Get in the Game!

April is around the corner and is a great month to get out and watch college softball games in your area. Early in the college softball season, many teams are taking trips down south to find warm weather, but come April we start seeing home games all across the country. If you have a daughter who loves the game of softball and has the dream of playing in college, it is important to inspire her with the options that are available.  ESPN is showing more games on TV and the internet than ever but that is only Division l. There are so many more options.

Did anyone know that Tufts University is the reigning Dlll National Champs or that North Georgia is currently ranked #1 in Division ll and Butler College  is ranked #1 in the NJCAA (Junior College) poll. Have you seen an NAIA school play?

It is difficult to get to college games because high school softball is going on at the same time but many colleges play night games or on the weekend. You need to make the time! There are so many options available and it is important for young softball players to see what it is out there. Take in a UF/Alabama softball SEC showdown Your players will come back inspired and enthusiastic and why not? The crowd, the intensity, it does not get any better than that in women’s softball.

Take the time to plan outings to college softball games in your area. It is never too young to take a softball player to these games. It will inspire them and give them knowledge to use later in the recruiting process.

What does a Division 1 player look like?

by Kim Gwydir

I hear this comment often from travel ball coach regarding one of their players –  “she has a D1 body”. That comment made me think – is there really a D1 body or mold and did I recruit that way either knowingly our subconsciously?

Here are some facts I came up with

1) Big girls potentially hit the ball farther. If you have any doubts of this – remember Keilani Ricketts from U of Oklahoma (all 6 foot 2 in) who with what looks like an effortless swing and bounce the ball off the outfield fence. In turn, tall girls potentially pitch the ball faster and expend less energy doing it so they can pitch more and eat up more innings.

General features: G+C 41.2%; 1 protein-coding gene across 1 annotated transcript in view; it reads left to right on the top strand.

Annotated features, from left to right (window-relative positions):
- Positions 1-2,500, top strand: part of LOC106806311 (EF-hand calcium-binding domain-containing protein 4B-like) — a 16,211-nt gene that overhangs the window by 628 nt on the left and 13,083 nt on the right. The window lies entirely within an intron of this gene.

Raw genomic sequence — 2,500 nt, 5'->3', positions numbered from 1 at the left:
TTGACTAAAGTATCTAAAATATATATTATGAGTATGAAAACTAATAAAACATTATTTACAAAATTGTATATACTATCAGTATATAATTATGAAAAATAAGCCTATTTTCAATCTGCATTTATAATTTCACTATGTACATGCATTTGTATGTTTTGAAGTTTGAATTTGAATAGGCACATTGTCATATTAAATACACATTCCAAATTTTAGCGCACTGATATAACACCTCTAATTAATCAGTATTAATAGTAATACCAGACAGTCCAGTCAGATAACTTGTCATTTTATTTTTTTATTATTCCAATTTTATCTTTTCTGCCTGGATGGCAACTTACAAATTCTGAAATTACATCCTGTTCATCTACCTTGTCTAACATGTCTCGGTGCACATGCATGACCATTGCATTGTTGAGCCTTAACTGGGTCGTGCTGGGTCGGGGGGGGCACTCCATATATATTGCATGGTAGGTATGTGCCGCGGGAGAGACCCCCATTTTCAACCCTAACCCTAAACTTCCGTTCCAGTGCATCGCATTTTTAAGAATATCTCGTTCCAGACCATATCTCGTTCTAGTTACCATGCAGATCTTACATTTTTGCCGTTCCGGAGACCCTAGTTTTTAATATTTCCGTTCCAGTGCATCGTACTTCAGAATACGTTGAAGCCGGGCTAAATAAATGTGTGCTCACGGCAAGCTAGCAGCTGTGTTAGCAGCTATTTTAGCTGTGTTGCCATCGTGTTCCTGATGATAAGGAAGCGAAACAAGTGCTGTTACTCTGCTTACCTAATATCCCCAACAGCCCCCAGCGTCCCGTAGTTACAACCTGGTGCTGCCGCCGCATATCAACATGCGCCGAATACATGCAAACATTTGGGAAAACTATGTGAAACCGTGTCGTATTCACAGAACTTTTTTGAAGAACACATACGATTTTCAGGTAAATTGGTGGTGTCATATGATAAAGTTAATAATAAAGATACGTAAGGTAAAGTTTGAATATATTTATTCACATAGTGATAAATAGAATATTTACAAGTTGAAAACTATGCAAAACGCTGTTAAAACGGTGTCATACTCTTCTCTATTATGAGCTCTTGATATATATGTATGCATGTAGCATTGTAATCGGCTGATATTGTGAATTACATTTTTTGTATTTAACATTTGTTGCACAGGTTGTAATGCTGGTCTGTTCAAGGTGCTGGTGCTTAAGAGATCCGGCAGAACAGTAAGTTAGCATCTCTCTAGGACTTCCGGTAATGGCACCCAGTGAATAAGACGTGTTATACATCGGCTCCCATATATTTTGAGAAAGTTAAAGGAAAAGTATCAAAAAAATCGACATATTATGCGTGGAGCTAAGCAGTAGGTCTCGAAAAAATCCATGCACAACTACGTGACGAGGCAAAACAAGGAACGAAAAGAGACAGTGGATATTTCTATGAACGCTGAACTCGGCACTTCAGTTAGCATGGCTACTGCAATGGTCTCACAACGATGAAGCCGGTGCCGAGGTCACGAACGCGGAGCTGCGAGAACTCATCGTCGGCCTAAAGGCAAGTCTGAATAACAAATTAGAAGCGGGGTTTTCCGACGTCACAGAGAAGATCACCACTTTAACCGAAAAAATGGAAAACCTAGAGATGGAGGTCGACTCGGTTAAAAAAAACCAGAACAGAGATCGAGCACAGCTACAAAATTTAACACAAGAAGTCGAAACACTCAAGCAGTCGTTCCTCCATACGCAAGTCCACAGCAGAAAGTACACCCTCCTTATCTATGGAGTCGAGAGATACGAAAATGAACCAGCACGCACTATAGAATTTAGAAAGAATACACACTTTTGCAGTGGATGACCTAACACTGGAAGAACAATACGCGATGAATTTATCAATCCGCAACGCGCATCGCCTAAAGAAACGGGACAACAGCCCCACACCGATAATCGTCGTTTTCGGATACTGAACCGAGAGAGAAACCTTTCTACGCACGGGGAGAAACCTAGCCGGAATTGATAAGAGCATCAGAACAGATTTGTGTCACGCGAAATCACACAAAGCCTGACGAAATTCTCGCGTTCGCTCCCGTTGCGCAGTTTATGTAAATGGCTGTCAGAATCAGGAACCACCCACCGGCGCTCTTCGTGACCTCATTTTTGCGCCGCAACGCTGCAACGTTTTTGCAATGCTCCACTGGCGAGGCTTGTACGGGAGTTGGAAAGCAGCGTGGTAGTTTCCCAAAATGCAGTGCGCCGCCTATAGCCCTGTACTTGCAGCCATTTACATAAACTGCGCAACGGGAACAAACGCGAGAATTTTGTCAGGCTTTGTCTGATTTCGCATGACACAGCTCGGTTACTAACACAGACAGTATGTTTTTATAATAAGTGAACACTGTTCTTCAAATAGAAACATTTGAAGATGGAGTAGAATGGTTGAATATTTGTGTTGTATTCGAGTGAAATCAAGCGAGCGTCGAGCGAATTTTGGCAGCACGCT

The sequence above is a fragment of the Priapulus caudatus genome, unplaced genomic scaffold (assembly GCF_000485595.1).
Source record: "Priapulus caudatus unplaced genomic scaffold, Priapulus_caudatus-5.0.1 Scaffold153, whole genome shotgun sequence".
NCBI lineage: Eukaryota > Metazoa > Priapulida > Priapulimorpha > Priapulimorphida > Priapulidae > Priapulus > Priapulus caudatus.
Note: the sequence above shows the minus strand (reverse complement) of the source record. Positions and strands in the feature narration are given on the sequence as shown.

2) Talent comes in all sizes. One of my best homerun hitters in college was all of 5 foot 2 in tall. One of the best players ever out of South Florida who went to U of Alabama and stared at third base was only 5 feet tall.

3) I remember getting a lot of emails from kids 5 foot 3 in tall that played second base and outfield.

So what does all of that mean?

I think it is naturally for a coach to see a tall kid with a strong build and take notice because they are not the norm. But having a D1 body without the talent is not  going to help that coach win games. I know I took on a few “project” players in my career that had size and I hoped to develop them into D1 players. Sometimes it worked but more often it did not.

I also think there are some coaches who like to recruit a certain type of player. If you look at the coach’s team you will get a good idea if that particular coach has a profile of a certain type of player. What I think you will find is that the better teams at D1 find talent – and that talent can come in all shapes and sizes.

Now my last comment –there are a lot of 5 foot 3 in 2B/OF in the travel ball world. If you fit this mold then you need to do something to standout to college coaches. Remember, there are a lot of players trying to get recruited who are similar to you. If you fit the “average” profile when it comes to size – what can you do to stand out when it comes to recruiting?

1. Speed – I used to say “tall and slow I can deal with if she can hit – small and slow is a deadly combo”. Work on your speed and highlight it to college coaches. Speed can change a softball game and help you stand out from the crowd. Coaches like having “table setter types” who can steal bases at the top of the order and in the 9 spot.

2. Be better technically at your game and get stronger. You can blame your parents for the genetics of your height –  but you can always work to improve your technique and strength. Parents – ever hear of Dustin Pedroia? He is a big time major league player – nothing special to look at but a hard nose player who has a very nice and long major league career. Sadly, few players take the time to learn the finer points of the game and really work on their technique and even less work on the strengthening part before they get to college.  Players who practice on their own outside of team practice are in the minority these days.

3. Be the kind of player on the field coaches want to see. In other words – have a great attitude. It seems corny but time and time again – coaches will tell you attitude matters. If you have a bad one – it does not matter your size – softball coaches do not get paid enough to take on a poor attitude. I was running an exposure game in Florida and we had some Junior College coaches working the event. I asked them to pick an MVP of the game – they chose a player who was about 5 foot 3  and when I asked why – they said it was her hustle and her enthusiasm that just made her stand out from the others. All the players were talented they said, but she stood out because of her attitude and hustle.